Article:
Then there was the sound. The explosions were heard in Saigon, Bangkok, Manila and Perth—each nearly 2,000 miles away. Eighteen witnesses in Ceylon (also 2,000 miles away) reported the explosions. Stockmen driving their cattle across the Hammersley Range in Western Australia reported what they thought was artillery fire to the northwest.
On the island of Rodriguez, 350 miles from Mauritius, in a storm blowing in from the southeast, many of the island’s 5,000 residents distinctly heard the explosions. They, too, thought they were hearing distant artillery fire. Rodriguez is 2,968 miles from Krakatau.
Effect on Port Elizabeth
At the time of the Krakatau, Captain Francis Skead was the Harbour Master at Port Elizabeth. Far away – 4690 miles to be exact – the explosion occurred. On the night of 30th August 1883, the tidewater at Port Elizabeth’s harbour was dutifully performing his duties when he recorded a bizarre reading. It distinctly indicated that the harbour had experienced three high tides during the night.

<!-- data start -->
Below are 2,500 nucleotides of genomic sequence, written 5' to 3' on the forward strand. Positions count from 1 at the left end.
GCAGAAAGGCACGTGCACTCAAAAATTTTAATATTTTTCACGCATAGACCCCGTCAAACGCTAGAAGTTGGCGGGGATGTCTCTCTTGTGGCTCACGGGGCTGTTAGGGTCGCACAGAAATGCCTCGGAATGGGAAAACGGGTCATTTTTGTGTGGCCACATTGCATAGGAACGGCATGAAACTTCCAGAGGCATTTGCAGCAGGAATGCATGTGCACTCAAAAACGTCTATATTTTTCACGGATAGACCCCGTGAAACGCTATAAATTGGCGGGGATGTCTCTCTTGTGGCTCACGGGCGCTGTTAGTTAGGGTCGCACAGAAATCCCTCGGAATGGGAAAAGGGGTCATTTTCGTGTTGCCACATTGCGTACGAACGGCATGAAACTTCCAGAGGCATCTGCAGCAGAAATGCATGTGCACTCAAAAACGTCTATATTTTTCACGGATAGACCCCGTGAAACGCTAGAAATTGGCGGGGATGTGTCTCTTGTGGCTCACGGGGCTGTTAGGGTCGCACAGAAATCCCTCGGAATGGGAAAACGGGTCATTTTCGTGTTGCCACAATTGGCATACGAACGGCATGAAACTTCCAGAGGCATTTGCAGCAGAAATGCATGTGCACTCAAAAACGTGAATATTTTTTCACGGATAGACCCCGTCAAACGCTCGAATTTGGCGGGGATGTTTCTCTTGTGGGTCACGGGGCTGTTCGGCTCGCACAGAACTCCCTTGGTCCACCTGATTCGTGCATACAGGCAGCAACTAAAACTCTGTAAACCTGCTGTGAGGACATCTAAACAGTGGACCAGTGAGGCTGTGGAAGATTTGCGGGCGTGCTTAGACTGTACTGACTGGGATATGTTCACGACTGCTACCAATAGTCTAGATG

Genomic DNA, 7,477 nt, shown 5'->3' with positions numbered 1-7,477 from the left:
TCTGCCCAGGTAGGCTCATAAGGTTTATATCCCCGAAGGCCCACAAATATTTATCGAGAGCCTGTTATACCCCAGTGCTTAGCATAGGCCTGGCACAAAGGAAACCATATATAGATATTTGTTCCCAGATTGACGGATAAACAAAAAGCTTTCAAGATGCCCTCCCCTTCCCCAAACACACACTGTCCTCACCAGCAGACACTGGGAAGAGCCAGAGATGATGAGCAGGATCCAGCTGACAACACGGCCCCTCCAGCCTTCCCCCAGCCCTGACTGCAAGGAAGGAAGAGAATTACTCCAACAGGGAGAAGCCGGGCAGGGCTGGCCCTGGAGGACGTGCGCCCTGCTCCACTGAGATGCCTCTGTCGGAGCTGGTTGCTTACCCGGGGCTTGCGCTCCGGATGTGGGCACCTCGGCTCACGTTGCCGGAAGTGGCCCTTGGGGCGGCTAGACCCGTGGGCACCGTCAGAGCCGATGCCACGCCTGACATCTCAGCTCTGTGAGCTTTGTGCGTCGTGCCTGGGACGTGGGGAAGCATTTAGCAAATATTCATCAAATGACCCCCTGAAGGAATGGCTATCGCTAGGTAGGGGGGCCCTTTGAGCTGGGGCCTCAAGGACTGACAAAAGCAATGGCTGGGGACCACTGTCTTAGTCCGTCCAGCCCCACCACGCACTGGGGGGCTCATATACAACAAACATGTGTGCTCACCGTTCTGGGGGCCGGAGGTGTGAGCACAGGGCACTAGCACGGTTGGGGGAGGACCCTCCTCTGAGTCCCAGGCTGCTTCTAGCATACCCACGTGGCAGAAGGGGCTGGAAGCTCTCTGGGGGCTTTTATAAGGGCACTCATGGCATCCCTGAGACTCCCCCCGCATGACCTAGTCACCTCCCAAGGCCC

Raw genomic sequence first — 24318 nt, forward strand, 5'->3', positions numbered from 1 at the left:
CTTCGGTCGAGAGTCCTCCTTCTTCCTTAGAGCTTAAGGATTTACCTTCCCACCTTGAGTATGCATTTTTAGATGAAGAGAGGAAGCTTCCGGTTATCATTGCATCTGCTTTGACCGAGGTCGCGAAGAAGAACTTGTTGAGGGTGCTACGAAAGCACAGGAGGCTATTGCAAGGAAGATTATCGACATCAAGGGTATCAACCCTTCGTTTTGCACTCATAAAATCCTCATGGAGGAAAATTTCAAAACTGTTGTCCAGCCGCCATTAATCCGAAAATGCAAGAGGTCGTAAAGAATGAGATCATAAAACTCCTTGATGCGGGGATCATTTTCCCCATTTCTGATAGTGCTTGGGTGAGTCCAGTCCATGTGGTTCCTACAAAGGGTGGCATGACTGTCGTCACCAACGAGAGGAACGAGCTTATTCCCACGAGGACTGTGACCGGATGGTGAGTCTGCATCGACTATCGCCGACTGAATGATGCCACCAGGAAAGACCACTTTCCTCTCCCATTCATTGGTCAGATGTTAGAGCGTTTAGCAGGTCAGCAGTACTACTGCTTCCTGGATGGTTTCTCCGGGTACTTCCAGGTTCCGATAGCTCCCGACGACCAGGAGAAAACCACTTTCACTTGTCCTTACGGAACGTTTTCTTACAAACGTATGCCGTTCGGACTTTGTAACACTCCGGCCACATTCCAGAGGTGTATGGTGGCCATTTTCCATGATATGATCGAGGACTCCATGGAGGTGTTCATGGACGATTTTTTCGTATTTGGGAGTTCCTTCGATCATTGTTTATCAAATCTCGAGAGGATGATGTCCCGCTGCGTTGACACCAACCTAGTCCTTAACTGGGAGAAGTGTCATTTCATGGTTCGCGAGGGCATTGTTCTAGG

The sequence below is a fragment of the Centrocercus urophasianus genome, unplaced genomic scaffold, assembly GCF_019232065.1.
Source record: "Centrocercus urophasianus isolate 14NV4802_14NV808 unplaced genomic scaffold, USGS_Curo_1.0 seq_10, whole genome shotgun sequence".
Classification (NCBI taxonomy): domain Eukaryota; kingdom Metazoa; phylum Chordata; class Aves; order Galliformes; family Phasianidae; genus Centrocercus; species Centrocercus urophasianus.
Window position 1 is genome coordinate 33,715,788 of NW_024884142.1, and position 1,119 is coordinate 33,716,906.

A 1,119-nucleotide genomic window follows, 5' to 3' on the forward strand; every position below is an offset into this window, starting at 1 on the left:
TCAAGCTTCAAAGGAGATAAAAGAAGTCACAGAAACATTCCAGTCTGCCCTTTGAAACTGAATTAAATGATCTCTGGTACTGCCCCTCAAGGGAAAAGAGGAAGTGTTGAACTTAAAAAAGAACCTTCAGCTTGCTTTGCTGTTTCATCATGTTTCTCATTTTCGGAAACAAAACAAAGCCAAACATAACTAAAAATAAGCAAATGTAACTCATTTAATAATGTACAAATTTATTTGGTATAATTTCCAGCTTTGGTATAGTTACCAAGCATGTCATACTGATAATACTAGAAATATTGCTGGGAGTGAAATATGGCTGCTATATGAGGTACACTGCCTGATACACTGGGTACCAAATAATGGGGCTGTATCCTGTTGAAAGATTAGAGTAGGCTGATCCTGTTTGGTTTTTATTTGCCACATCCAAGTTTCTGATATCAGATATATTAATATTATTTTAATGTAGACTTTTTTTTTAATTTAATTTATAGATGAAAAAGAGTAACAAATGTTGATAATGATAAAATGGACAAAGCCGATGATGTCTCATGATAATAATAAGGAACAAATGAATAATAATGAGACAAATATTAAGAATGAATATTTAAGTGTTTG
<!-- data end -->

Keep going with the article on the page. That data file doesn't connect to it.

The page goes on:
What option did the Harbour Master have but to suspend the deluded tide master on suspicion of being drunk on that night? It was only when he received information of similar surreal readings of an additional tide being reported, did he relented.
Interestingly, a publication entitled Krakatau: The Volcanic Eruption and its Effects includes the tidal records of Port Elizabeth among its statistics. These were the recordings presumably made by the “drunken official”.
A year later, pumice stone was reported along the South African coastline, also presumably as a result of Krakatau.
Krakatau and Port Elizabeth by Hans Huisman in Looking Back date March 1989
Krakatau: The Volcanic Eruption and its Effects by Tom Simkins and Richard S. Fiske
Krakatoa-Preparing for the Future? by Doug Johnson